I have long lamented the dying art of letter writing. My mailbox would be bereft if not for monthly bills not already set to paperless and copious amounts of advertising flyers. I rarely, if at all, even recieve a christmas card save for those sent by businesses.
The advent of cell phones with texting, email and social media, dealt a death blow to personal correspondence and even these have decayed into inboxes filled with spam, forwards and cheeky shares but deficient in intimate communication. Even texts have become minimal abbreviations of actual words!
A few weeks ago my grandson, Ezra, called me and asked me if I would write him a letter! You may recall him from my posts, Prayers For Ezra and 8 years blessed. Ezra is autistic and more than anything, he loves books and reading. Before he could read himself, if you read him a book only once, he could repeat the entire thing back to you verbatim! Now that he reads, he’s ravenous!
I sat down straight away to write him. I asked about his school work, encouraged his best behavior, discussed how much I love him and my hopes that he’d come see me this summer. Having packaged my letter together with a self addressed stamped envelope, I realized that his younger sister may feel left out so I set about writing her a personal letter as well.
Here in the US, not only is letter writing a lost art but schools no longer teach cursive writing! In fact, if a student signs their name in cursive on an assignment, they get in TROUBLE! I’m wondering who will sign their checks in the future and who will be able to read historical documents or letters from the past….what information will be lost?
I’m so proud that my young grandson has been taught to read both print and cursive, preserving knowledge in at least a few of the next generation.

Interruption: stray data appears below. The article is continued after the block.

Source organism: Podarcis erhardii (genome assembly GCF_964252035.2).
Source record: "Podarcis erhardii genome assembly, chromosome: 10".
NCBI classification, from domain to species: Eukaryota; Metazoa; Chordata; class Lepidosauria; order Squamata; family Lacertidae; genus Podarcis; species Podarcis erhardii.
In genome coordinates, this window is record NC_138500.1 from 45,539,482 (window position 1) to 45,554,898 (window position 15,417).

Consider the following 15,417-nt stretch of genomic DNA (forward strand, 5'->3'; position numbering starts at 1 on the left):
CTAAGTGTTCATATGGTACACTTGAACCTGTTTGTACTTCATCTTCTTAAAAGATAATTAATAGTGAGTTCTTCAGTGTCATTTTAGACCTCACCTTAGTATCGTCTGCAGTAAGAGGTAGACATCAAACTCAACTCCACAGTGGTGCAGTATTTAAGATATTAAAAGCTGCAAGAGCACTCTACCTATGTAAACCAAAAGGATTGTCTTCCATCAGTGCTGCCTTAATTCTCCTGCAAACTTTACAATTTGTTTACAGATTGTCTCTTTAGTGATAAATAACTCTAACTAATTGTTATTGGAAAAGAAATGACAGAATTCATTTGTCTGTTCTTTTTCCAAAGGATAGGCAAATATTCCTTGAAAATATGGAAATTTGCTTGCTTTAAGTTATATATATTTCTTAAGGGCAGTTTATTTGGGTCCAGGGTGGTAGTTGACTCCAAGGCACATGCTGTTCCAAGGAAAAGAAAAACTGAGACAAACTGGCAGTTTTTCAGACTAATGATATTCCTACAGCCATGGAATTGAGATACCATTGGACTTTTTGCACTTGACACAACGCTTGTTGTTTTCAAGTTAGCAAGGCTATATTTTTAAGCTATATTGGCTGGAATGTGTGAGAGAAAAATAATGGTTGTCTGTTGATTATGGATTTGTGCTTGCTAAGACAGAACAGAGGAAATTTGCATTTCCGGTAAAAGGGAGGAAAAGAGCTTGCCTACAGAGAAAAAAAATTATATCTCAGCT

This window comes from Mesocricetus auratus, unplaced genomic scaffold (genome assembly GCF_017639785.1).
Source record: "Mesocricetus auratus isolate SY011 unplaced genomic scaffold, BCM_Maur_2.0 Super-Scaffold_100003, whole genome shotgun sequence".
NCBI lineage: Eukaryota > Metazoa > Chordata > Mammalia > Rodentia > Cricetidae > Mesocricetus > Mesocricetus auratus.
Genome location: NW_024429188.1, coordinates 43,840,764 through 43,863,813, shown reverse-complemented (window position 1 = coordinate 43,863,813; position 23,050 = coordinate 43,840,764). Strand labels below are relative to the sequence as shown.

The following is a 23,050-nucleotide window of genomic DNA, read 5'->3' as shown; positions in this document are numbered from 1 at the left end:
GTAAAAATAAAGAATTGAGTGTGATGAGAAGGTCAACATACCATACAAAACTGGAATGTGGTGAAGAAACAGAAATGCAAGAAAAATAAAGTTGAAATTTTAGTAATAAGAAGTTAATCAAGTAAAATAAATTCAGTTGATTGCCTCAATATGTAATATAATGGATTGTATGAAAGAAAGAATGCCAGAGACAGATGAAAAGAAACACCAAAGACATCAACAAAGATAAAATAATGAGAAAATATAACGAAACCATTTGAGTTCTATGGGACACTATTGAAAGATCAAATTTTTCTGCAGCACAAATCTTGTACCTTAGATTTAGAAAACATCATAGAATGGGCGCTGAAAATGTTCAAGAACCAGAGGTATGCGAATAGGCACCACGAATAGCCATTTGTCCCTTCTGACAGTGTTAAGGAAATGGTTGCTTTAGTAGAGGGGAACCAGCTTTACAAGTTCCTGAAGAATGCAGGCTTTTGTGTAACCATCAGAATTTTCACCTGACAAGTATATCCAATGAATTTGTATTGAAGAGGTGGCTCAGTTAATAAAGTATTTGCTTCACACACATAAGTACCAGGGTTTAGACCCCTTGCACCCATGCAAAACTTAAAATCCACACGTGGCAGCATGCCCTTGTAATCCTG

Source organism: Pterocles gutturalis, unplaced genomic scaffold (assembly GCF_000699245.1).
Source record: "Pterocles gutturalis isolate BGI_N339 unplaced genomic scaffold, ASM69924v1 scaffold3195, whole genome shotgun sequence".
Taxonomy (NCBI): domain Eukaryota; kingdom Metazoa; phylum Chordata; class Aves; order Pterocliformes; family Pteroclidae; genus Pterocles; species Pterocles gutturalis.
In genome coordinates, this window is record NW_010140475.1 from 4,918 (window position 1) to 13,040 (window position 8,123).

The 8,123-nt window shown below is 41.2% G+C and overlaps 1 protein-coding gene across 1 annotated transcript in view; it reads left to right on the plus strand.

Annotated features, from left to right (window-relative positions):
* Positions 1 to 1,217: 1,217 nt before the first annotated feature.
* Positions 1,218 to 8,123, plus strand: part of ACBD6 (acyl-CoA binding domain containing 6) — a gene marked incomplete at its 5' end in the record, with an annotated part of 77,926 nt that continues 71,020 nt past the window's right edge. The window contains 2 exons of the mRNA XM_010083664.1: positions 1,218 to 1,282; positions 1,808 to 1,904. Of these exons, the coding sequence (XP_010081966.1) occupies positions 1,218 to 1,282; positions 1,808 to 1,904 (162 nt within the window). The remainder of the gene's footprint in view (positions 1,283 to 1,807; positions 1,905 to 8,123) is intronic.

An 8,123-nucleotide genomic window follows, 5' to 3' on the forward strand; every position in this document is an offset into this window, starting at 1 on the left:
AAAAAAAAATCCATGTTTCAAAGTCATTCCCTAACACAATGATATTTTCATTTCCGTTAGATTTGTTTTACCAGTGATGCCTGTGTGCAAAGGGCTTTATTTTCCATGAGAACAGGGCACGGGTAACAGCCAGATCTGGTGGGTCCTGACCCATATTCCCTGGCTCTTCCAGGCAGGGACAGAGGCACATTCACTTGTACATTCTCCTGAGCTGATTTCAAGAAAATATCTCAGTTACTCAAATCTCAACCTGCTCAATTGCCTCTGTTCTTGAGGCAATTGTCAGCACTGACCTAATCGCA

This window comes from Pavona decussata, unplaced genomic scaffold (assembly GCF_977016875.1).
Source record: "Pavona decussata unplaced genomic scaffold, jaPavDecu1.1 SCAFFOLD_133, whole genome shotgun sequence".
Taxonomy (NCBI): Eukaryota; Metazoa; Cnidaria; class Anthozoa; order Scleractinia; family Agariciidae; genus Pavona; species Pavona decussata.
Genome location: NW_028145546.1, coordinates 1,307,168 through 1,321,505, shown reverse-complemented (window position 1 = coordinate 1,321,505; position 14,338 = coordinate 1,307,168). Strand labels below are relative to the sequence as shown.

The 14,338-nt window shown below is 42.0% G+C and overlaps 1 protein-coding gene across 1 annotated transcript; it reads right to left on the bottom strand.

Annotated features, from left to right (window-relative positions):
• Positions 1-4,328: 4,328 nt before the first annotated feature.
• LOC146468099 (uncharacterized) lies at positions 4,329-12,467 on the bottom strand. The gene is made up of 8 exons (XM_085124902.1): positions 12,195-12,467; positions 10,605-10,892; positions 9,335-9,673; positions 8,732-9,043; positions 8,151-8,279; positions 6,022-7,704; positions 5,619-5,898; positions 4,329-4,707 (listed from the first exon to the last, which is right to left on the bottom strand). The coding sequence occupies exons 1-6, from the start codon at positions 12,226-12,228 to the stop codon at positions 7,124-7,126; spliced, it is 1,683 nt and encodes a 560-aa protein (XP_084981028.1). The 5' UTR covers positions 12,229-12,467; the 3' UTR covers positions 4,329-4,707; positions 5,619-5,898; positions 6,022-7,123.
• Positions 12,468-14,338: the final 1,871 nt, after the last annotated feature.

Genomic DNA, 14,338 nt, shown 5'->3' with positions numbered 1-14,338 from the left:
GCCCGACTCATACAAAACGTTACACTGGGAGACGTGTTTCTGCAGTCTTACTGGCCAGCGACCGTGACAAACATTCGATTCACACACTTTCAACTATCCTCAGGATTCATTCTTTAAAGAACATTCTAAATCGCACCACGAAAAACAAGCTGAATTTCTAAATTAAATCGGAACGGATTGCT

The kids were so excited to receive their letters, reading them over and over again and dictating their own letters back to me that I knew I’d have to up my game. Clay took me shopping for supplies. It is unbelievably difficult to find pretty stationary but I did find a colorful notepad, stickers, blank bookmarks and a coloring book.
Their letters were so sweet and little Adalie’s was just hilarious. She wants to come see me and butterflies. Ezra is looking forward to going swimming and helping PawPaw drive the big boat.
The next letter I sent I included a decorated bookmark for each, a coloring book page, butterflies and a rhyming story I wrote when their mom was a little girl, Grandpa And The Snake…. a huge hit!
We’re enjoying being pen pals so much that my granddaughter from Texas has joined in as well. What I love about this idea is that it’s teaching my grandchildren the art of personal communication, of written correspondence and the joy of receiving something in the mail that someone else took the time to personally craft, just for them. It’s a treasure worth sharing with our younger generations and memories they’ll treasure for life.
Grandpa And The Snake
Early in the morning,
even before the sun woke up to shine,
my grandpa tiptoed out of bed with fishin’ on his mind.
He grabbed his lucky fishin’ cap
then to the kitchen he would go
to fix himself a picnic lunch
then off to his fishin hole
An apple, oranges and peanutbutter sandwiches he made
and to wash it down, he packed a jar
of grandmas famous lemonade.
Grandpa headed to the pond
as the morn’ was getting late
and got down on his hands and knees
to look for fishin’ bait.
Grandpa found a big green frog
and place him on his hook
and reached back to cast his line
but it seemed that it was stuck!
Grandpa turned to free his line
and exclaimed “Well I’ll be dogged!”
when he saw a sneaky snake
was trying to steal his big green frog!
Grandpa tugged and the sneaky snake pulled
till grandpa had a thought
and reached into the basket
for the lemonade he’d brought.
He poured it down that sneaky snakes throat
for the lemons were so tart
he knew that snake would drop his frog
and take off like dart!
sometime later as grandpa fished
much to his surprise
He looked to find at that sneaky snake
a tappin’ on his thigh!
A big green frog was in the mouth
of that sneaky snake
to trade for another drink
of grandmas famous lemonade!
Now I don’t know if this is true
but it’s what the people say
put the famous in my grandmas
famous homemade lemonade
©Laura M. Bailey, All the shoes I wear & writing down the Bones, 1990–Present. Unauthorized use and/or duplication of this material without express and written permission from this site’s author and/or owner is strictly prohibited. Excerpts and links may be used, provided that full and clear credit is given to Laura M. Bailey with appropriate and specific direction to the original content.